Here in San Antonio, the Confederate monument in downtown’s Travis Park was at the center of separate protests this weekend.
Confederate supporters gathered in Travis Park to voice opposition to the monument's potential re-location while those who want it removed held a demonstration of their own. The words exchanged between the two sides were heated, but the protests were peaceful.
Confederate, U.S. and Texas flags decorated one corner of Travis Park as about 250 people – some armed with long rifles and other firearms – sang the song of Dixie.
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Paul Gramling is a commander with the Sons of Confederate Veterans. He came to protest from Shreveport, La. He says Confederate monuments across the country are war memorials and symbols of heritage.
“They were put in spots where they are to remember and memorialize the dead soldiers - our dead men - who didn’t come off the battlefield, who never made it home. That’s what these monuments are for,” Gramling said.
The protest was organized by the group This is Texas Freedom Force in response to a request by San Antonio City Council members Roberto Trevino and Cruz Shaw to re-locate the monument; possibly to a museum.
The tall obelisk-like monument features an unnamed soldier at the top. It was erected in the late 1890s by the group Daughters of the Confederacy.
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Across the park nearly another 250 people held a rally of their own in support of removing it, chanting “Take it down, take it down.” Jonathan David Jones is a community activist and often participates in Black Lives Matter events.
“This monument should have been gone a long a time ago. It needs to go now. We don’t care what they do with it. They can put it in one of their homes if they want to, but it doesn’t belong in public space,” Jones said.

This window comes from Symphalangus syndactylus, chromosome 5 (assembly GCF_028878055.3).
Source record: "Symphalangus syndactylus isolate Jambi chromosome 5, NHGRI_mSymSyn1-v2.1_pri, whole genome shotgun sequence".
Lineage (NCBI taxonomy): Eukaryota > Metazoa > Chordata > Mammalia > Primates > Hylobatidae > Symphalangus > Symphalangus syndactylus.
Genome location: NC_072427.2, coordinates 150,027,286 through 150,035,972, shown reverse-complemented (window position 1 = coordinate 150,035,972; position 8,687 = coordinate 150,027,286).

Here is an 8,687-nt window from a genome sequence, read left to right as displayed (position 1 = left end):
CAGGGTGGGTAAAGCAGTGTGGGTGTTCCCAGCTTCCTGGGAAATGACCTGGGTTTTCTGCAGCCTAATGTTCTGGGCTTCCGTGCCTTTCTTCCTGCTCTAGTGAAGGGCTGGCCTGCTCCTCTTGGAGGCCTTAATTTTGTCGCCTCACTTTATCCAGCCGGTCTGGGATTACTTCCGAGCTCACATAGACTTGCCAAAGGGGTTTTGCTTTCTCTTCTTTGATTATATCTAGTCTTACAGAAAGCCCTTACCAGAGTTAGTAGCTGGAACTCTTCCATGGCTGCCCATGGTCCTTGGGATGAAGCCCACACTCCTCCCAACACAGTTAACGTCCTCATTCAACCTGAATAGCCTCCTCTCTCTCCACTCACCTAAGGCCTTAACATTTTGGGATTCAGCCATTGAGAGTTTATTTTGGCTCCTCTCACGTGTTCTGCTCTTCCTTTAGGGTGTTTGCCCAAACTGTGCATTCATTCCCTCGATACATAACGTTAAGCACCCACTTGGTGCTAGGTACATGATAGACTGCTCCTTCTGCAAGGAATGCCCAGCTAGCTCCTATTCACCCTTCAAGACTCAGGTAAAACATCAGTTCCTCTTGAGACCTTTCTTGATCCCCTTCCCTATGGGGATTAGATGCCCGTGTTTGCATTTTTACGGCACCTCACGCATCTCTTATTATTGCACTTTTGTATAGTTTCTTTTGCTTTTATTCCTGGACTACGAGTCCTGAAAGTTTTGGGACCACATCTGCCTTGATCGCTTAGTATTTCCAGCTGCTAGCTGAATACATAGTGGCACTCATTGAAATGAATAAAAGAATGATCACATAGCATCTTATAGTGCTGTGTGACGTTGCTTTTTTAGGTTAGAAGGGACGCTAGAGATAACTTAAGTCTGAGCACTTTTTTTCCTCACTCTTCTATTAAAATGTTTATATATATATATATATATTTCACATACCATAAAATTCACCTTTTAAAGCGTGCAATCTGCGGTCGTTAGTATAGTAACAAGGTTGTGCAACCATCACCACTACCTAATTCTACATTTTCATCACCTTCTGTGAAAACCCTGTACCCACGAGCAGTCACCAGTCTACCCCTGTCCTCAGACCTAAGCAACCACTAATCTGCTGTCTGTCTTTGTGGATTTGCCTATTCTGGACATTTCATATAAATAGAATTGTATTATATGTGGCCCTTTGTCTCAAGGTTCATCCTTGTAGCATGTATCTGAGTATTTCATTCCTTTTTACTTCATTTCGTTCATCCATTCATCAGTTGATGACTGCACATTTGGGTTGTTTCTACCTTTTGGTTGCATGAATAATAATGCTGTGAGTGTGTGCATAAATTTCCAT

Jones feels the Confederacy stood for white supremacy. “They say it’s for heritage, they say it’s for history, but we know what it’s really about,” he added.
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San Antonio Police had the two sides separated with barricades. Police Chief William McManus says it was to prevent physical confrontations. “My issue is keeping the peace during these types of demonstrations, and having had about 28 years of experience with this in [Washington, D.C.], the most effective way to keep these folks separate is putting up fencing,” McManus said.
SAPD estimates at least 500 people were present in the park. The fencing didn’t stop them from taunting each other with wars of words. Travis Park seemed to mirror the mood of the country in recent months.
There were no violent confrontations. At least one person was arrested from the counterprotestors’ side. Police charged 20-year-old Michael Murphy with assault.
The PA systems on both ends dueled with each other. On the side with the statue's supporters, Jeffrey Addicott, a professor at St. Mary’s University, said the group did not stand for racism.
“We’ve got black individuals out here, we’ve got white, we’ve got grey, we’ve got yellow, we’ve got a diversity of people. This is not about racism. And if any of you are racist in here please see me afterwards, I’d love to beat the living daylights out of you,” Addicott said.
On the anti-statue side, Bexar County Commissioner Tommy Calvert said this country tore itself apart over the institution of slavery. “We stand together united -- black, white, brown, gay, straight, of every color, Native American -- to say this is our country, we’re united, we’re together, we love each other, we don’t want to hurt each other, we want everybody to prosper,” Calvert said. “This is our America, and we’re not going back.”
Moving the monument is not a done deal. It will take action from the full San Antonio City Council. Councilman Shaw and Trevino are asking for the monument to be placed in an area where it can be integrated into historical context. It’s unknown when the proposal will be heard by a council committee.